CHARLESTON, W.Va. — Better maple syrup and fewer bugs could be some of the agricultural results West Virginians see later this year after an ongoing round of frigid weather to start 2018.
“Last year, we had a very bad winter for maple syrup production across most of the state and we need cold weather to help set that process in motion,” said Joe Hatton, deputy commissioner for the West Virginia Department of Agriculture.
As for the bugs, “I think most folks will be happy if there’s less stink bugs around,” Hatton told MetroNews of the potential future benefits of the cold that’s currently locked in over the Mountain State.
Bug population controls extend beyond stink bugs, he said.
On the heels of a cold start to the week, the National Weather Service was calling for wind chills below zero again across West Virginia by Thursday morning and the bitter cold was forecasted to continue into the weekend at least.
As of Wednesday morning Wind Chill Advisories were posted from late Wednesday night through the day Thursday for southeast Webster, northwest Pocahontas, southeast Randolph, Mercer, Summers, Monroe, Greenbrier, western Grant, western Mineral and Pendleton counties.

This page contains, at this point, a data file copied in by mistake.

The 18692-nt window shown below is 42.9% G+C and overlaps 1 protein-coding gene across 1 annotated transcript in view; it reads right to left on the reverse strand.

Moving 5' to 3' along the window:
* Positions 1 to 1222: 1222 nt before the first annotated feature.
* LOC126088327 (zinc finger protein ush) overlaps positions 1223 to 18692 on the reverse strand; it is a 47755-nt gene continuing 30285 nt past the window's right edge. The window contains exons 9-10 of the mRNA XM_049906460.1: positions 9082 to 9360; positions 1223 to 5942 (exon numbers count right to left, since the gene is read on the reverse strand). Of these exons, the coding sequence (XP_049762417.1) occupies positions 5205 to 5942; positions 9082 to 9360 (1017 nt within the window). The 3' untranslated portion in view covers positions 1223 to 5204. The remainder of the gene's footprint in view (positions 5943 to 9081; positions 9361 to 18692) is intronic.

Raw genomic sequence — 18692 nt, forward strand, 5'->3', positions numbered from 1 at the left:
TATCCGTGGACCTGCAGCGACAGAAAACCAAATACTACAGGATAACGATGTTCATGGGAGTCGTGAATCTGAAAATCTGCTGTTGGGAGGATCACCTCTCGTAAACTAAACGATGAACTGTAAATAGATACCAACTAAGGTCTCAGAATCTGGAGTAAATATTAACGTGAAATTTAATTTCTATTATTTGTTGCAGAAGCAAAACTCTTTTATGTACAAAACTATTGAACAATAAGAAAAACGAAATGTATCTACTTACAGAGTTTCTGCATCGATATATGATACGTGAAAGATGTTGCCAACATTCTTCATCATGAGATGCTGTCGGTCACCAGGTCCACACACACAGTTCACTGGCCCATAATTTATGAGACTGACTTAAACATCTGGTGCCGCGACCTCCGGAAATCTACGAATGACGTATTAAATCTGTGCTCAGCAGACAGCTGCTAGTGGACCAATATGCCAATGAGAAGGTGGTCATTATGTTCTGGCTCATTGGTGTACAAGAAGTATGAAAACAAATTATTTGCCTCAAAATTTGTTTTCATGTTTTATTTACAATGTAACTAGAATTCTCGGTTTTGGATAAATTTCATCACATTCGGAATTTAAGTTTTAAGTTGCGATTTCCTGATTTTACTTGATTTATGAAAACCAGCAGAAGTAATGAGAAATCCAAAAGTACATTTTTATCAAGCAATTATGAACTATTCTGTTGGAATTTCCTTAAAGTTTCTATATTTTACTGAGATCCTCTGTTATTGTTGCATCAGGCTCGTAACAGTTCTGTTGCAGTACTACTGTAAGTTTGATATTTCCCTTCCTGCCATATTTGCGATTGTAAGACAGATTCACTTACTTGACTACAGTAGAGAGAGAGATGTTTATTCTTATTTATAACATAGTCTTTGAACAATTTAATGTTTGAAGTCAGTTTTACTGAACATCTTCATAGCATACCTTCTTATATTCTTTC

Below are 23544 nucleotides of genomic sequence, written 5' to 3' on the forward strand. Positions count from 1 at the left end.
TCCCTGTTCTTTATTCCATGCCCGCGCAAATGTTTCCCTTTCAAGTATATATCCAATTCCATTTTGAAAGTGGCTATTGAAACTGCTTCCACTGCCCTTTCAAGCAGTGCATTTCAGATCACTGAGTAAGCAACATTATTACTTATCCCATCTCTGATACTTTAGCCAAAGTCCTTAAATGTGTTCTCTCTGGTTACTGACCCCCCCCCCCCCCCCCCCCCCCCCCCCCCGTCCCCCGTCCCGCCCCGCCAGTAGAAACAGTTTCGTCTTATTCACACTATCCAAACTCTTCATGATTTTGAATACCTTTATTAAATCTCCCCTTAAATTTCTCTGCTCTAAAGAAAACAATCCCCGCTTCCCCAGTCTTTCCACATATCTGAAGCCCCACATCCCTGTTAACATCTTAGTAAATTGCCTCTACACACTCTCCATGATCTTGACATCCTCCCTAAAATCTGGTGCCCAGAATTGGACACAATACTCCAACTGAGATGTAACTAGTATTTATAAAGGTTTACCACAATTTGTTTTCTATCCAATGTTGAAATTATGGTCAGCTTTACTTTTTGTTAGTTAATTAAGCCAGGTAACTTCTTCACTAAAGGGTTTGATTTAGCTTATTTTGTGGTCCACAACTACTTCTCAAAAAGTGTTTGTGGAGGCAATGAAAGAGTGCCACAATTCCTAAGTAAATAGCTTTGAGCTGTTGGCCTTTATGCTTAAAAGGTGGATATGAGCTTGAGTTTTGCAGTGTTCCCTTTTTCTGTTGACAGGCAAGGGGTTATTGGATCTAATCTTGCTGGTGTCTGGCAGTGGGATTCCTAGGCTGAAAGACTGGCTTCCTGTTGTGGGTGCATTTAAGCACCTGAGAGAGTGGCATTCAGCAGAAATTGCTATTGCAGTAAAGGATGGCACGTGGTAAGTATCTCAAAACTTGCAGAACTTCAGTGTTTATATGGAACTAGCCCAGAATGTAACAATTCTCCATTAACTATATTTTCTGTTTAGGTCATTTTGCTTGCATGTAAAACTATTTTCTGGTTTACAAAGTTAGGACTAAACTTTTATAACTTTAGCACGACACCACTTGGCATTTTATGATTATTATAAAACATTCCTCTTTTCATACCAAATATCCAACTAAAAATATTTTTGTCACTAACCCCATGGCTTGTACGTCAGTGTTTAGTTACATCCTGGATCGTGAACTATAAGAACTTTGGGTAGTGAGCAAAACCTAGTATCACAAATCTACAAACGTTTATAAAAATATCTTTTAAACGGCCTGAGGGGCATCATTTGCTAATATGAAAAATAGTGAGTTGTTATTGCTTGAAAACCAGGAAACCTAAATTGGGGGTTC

Low temperature records have fallen across West Virginia in recent days.
Coming off a dry fall leaving springs weak in parts of the Mountain State, Hatton said consistent water access for livestock was the “most critical” concern for farmers in the ongoing below freezing temperatures.
“They can move the animals to another location on the farm that maybe has a better water supply. A lot of farmers are out breaking ice most every day to go and keep the water open for the livestock to drink,” he said.
“If they have them close to electric and they have some sort of a watering trough, there are devices that you can put in the watering trough to keep them from freezing. That’s expensive, it’s difficult, it’s another area of activity that the farmer has to go and do in the cold weather.”
Some farmers have started feeding their livestock at night because heat from digesting food peaks a few hours after consumption, the West Virginia Department of Agriculture reported earlier this week.
More money has been spent on feed for livestock in the cold, Hatton said, while produce growers are dealing with additional costs for fuel like propane to keep high tunnels and greenhouses heated.
Sufficient heat is also a concern for poultry farmers.
Overall, though, “Most farmers probably can deal with this,” he said. “It’s cold out, but we’ve had colder temperatures in past winters.”